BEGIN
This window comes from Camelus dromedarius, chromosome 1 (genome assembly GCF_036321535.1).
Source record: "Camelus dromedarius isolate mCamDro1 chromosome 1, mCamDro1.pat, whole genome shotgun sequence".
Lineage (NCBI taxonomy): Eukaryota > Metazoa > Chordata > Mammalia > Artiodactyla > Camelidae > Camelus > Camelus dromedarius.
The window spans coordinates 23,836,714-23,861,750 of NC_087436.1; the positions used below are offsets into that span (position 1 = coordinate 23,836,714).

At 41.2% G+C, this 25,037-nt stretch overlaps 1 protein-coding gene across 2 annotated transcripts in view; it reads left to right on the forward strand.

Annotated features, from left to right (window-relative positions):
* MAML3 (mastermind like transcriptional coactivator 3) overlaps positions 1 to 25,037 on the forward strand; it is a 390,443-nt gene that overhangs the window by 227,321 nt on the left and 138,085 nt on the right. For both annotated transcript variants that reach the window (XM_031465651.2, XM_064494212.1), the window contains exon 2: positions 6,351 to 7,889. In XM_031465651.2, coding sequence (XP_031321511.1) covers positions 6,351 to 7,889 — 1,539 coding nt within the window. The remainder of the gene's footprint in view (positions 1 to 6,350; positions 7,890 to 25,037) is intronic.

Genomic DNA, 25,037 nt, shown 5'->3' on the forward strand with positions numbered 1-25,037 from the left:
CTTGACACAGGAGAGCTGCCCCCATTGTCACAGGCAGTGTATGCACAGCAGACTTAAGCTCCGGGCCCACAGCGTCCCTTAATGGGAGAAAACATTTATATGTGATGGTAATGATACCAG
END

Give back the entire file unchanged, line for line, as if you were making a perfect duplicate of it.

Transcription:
This window comes from Camelus dromedarius, chromosome 1 (genome assembly GCF_036321535.1).
Source record: "Camelus dromedarius isolate mCamDro1 chromosome 1, mCamDro1.pat, whole genome shotgun sequence".
Lineage (NCBI taxonomy): Eukaryota > Metazoa > Chordata > Mammalia > Artiodactyla > Camelidae > Camelus > Camelus dromedarius.
The window spans coordinates 23,836,714-23,861,750 of NC_087436.1; the positions used below are offsets into that span (position 1 = coordinate 23,836,714).

At 41.2% G+C, this 25,037-nt stretch overlaps 1 protein-coding gene across 2 annotated transcripts in view; it reads left to right on the forward strand.

Annotated features, from left to right (window-relative positions):
* MAML3 (mastermind like transcriptional coactivator 3) overlaps positions 1 to 25,037 on the forward strand; it is a 390,443-nt gene that overhangs the window by 227,321 nt on the left and 138,085 nt on the right. For both annotated transcript variants that reach the window (XM_031465651.2, XM_064494212.1), the window contains exon 2: positions 6,351 to 7,889. In XM_031465651.2, coding sequence (XP_031321511.1) covers positions 6,351 to 7,889 — 1,539 coding nt within the window. The remainder of the gene's footprint in view (positions 1 to 6,350; positions 7,890 to 25,037) is intronic.

Genomic DNA, 25,037 nt, shown 5'->3' on the forward strand with positions numbered 1-25,037 from the left:
CTTGACACAGGAGAGCTGCCCCCATTGTCACAGGCAGTGTATGCACAGCAGACTTAAGCTCCGGGCCCACAGCGTCCCTTAATGGGAGAAAACATTTATATGTGATGGTAATGATACCAG